On March 4, 2013, the SEC’s Office of Compliance Inspections and Examinations (“OCIE”) issued a Risk Alert identifying “significant deficiencies” by registered investment advisers in compliance with Rule 206(4)-2 under the Investment Advisers Act of 1940 (the “Custody Rule”), which is designed to protect investors against misappropriation or other misuse of client assets. The SEC reported custody-related issues were observed in about one-third of registered investment advisers recently examined as part of the SEC’s National Exam Program. The SEC grouped these deficiencies into four categories: (1) failure by the adviser to recognize that it has “custody” as defined under the Custody Rule, (2) failure to comply with the “qualified custodian” requirements, (3) failure to comply with the rule’s surprise audit requirement, and (4) failure to comply with the audit approach exception to the “surprise audit” requirement for pooled investment vehicles. All registered investment advisers, including newly registered investment advisers to private funds, who have custody of client assets are required to comply with the Custody Rule.
One of the areas of failure the staff noted was that some advisers have failed to recognize that they are deemed to have custody where the adviser acts as the general partner of a limited partnership or in a similar position with respect to a pooled investment vehicle. In addition to this typical private investment fund structure, the Custody Rule also applies where the adviser serves as the general partner or in a similar role with respect to a vehicle through which investors participate in a single co-investment opportunity, even where the vehicle is used merely to facilitate structuring the investment or where the co-investors have made an independent investment decision to participate in such co-investment. In such circumstances, the adviser is required to comply with the surprise audit requirement or provide annual audited financial statements to the investors of the vehicle even if the vehicle holds a single portfolio company investment. Private equity fund advisers may want to consider whether their existing arrangements comply with the Custody Rule, and whether the governing documents of their pooled investment vehicles and co-investment arrangements provide for how the fees and expenses of the qualified custodian and the costs of a surprise audit or preparation of audited financial statements will be borne by the participants of such vehicles.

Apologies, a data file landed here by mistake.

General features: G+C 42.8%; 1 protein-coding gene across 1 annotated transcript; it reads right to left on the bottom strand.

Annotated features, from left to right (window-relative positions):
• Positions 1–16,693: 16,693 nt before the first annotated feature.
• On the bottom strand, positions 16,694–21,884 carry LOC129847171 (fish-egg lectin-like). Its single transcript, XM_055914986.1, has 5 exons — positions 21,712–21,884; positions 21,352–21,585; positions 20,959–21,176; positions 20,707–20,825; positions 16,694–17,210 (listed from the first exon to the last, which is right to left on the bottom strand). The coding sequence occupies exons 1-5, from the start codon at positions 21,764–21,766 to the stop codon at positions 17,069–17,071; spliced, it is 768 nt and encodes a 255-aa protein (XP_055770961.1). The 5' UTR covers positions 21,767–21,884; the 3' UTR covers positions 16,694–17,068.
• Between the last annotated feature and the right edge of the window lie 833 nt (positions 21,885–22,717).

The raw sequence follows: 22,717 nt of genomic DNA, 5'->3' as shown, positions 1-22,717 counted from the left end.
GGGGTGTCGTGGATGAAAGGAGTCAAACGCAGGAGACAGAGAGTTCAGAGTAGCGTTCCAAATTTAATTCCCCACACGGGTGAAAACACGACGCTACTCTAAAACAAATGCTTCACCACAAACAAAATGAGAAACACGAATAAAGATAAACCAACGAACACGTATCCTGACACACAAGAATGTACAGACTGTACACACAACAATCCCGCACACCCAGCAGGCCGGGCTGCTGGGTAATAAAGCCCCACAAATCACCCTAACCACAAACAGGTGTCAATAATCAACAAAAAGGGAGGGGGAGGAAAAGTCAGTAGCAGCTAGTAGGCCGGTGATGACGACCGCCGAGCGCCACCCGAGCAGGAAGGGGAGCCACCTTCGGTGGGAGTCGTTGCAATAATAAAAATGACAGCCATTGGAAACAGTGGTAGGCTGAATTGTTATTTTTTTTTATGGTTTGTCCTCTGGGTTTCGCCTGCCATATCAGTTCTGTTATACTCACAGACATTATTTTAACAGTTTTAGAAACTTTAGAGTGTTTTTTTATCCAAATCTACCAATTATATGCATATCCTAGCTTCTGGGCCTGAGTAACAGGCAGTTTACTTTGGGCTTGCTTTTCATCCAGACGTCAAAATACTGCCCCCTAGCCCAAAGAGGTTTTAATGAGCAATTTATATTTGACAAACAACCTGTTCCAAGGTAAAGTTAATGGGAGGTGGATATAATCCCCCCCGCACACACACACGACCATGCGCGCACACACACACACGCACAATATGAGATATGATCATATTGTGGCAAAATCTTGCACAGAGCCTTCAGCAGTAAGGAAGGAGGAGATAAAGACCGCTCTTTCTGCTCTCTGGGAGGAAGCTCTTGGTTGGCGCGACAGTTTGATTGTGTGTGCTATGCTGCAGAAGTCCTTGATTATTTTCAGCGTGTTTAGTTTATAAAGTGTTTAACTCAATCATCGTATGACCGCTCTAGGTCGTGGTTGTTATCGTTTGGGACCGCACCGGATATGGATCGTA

The Custody Rule requires an adviser to (subject to certain exceptions, including one that applies when the private fund's financial statements are audited)...
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